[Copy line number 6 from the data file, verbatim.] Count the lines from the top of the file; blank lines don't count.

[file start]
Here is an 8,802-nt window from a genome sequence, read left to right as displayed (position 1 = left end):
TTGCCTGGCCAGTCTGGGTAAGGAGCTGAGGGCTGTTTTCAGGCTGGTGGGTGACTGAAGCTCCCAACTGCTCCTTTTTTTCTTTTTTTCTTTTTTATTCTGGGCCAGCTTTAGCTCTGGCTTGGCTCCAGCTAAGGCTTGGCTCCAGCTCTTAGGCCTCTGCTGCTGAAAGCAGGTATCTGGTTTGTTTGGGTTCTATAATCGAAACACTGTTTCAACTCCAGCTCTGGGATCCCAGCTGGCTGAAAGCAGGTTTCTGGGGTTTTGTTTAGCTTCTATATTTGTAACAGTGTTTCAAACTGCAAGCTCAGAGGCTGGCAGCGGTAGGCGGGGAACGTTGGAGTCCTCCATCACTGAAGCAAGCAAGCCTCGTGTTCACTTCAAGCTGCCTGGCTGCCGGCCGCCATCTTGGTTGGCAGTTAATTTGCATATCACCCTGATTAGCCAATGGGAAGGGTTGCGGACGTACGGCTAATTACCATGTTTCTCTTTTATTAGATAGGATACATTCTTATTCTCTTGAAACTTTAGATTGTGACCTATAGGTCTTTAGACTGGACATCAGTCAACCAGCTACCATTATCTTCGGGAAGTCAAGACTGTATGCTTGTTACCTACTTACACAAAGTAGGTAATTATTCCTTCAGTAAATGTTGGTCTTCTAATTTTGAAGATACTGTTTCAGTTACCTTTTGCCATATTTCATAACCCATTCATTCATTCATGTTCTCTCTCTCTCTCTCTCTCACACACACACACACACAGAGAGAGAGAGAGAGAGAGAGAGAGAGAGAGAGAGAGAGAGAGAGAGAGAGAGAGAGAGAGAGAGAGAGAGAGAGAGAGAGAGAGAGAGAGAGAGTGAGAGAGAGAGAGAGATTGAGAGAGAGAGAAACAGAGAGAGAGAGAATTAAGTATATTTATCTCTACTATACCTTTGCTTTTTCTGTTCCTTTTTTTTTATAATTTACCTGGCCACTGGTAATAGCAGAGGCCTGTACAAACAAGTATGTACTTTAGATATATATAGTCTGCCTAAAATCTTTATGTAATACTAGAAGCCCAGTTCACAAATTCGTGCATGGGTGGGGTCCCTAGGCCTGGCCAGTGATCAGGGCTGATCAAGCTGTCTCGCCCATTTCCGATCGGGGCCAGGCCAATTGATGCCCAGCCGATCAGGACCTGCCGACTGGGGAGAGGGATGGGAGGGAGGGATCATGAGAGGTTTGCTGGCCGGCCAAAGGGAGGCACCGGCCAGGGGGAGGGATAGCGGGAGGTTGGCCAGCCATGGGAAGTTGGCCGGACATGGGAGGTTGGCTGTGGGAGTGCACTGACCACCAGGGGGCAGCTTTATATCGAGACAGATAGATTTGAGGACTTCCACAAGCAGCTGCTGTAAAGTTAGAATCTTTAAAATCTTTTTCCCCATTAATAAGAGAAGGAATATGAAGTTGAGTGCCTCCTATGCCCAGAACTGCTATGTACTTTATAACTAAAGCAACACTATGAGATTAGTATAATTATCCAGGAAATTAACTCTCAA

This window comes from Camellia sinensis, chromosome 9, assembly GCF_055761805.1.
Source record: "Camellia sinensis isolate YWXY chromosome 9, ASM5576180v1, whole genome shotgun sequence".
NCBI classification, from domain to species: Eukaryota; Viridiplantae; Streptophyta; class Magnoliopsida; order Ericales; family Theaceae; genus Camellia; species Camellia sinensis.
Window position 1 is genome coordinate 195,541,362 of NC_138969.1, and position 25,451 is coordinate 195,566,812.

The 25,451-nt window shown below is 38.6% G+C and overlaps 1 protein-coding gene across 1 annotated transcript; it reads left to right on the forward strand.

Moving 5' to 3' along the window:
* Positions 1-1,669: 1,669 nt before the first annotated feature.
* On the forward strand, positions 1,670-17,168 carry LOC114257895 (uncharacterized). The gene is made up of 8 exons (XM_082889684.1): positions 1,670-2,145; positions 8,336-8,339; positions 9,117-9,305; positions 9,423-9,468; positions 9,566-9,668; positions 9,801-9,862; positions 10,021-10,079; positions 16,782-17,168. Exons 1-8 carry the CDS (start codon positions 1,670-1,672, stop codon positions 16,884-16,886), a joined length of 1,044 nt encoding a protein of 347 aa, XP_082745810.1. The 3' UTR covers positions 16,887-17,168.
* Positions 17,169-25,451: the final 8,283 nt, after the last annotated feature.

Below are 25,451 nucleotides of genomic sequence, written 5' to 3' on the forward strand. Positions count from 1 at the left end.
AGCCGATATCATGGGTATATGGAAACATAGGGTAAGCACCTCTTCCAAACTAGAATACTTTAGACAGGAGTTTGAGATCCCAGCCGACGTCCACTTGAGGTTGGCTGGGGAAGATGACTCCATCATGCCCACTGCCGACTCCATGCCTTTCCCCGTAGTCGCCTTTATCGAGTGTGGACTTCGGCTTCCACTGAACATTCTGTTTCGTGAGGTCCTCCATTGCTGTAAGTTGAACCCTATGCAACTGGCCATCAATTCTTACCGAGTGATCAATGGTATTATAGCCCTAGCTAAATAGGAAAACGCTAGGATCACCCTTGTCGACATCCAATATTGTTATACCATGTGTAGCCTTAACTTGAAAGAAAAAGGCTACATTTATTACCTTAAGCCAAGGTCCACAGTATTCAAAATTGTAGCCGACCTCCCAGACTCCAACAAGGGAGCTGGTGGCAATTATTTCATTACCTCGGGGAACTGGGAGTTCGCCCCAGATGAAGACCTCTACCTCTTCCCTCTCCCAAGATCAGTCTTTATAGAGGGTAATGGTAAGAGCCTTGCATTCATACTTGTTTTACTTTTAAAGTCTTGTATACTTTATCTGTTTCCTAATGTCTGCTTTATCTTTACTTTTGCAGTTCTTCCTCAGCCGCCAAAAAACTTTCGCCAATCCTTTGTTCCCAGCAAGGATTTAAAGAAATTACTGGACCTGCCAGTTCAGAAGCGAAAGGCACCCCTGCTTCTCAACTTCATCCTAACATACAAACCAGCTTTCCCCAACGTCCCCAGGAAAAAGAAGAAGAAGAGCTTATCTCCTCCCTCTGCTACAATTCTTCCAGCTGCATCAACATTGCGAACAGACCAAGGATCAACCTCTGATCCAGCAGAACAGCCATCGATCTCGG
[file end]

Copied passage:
Window position 1 is genome coordinate 195,541,362 of NC_138969.1, and position 25,451 is coordinate 195,566,812.